Breed-your-own insect 'revolution' for the kitchen

By Simon Sturdee ( China Daily ) Updated: 2016-03-19 09:56:36

Scorpion lollipops

Eating insects-entomophagy-is not new. Humans have been doing so for thousands of years and today they are a common food in many developing countries across Asia, Africa, Latin America and Oceania.

The UN Food and Agriculture Organization (FAO) estimates that insects form part of the traditional diets of at least two billion people, with more than 1,900 species reportedly enjoyed worldwide.

In Europe, Romans and ancient Greeks ate them Aristotle was partial to cicada larvae-and some European cheeses, like mimolette in France or the Sardinian casu marzu, contain or use insects.

A few insect restaurants have sprung up in Europe and North America in recent years, and some products, ranging from salt-and-vinegar crickets to lollipops with scorpions (actually arachnids), are available.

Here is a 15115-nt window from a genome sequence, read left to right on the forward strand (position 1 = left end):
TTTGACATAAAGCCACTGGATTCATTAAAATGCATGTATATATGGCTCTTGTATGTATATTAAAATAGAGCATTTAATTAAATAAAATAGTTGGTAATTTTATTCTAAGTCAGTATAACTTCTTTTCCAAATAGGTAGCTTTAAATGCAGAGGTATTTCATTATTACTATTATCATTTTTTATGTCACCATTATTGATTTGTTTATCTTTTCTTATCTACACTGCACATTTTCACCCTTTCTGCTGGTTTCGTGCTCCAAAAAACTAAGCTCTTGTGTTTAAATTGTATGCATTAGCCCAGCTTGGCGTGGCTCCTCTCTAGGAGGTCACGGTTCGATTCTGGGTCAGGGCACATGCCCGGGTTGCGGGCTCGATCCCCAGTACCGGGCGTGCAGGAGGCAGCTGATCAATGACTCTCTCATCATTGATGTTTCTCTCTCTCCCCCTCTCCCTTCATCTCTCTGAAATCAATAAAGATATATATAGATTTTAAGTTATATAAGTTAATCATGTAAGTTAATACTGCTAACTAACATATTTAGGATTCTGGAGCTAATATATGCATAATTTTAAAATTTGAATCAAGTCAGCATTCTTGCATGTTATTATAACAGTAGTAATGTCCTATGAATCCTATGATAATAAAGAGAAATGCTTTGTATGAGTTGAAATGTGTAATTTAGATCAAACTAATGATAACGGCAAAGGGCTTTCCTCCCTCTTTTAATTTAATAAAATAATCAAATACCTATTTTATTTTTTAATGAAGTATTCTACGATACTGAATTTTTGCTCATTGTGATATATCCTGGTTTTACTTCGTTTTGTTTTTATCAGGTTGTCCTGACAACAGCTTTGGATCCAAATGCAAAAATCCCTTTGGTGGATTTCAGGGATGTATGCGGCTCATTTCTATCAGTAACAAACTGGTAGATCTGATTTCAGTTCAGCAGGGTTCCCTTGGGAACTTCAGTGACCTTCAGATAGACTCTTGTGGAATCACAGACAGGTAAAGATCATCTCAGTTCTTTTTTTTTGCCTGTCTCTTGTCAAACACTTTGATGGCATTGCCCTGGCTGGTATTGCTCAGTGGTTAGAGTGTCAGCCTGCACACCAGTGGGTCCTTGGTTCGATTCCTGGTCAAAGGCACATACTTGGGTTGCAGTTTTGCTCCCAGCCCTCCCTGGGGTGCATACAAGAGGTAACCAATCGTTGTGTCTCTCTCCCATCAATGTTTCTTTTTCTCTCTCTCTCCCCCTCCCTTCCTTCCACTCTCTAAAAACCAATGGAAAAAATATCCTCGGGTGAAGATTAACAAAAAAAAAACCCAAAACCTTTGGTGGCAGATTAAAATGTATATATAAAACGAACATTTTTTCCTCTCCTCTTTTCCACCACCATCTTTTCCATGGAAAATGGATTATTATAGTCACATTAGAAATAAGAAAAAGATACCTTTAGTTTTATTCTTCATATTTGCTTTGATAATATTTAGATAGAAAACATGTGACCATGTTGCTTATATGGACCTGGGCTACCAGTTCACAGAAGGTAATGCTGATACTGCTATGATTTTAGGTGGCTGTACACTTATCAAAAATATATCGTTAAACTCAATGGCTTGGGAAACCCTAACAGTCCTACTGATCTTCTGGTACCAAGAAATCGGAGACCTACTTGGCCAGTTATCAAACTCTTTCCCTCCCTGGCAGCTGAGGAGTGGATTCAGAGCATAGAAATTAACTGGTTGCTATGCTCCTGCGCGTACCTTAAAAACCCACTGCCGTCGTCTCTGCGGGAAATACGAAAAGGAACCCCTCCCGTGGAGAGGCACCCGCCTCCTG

But for the most part, Westerners generally see bugs as a nuisance, not as nutrition.

This is a shame, Unger says, since insects are not only tasty but a more sustainable source of protein than traditional farmed livestock-and are vital to feeding the world's growing population.

"Compared to beef you need only 10 percent of the land to grow mealworms and you need only around a quarter of the feed that it typically takes to grow the equivalent amount of beef," she says.

Indeed in 2013 the FAO noted the "huge potential" of insects, not only for feeding people but also livestock, although it cautioned more research was needed.

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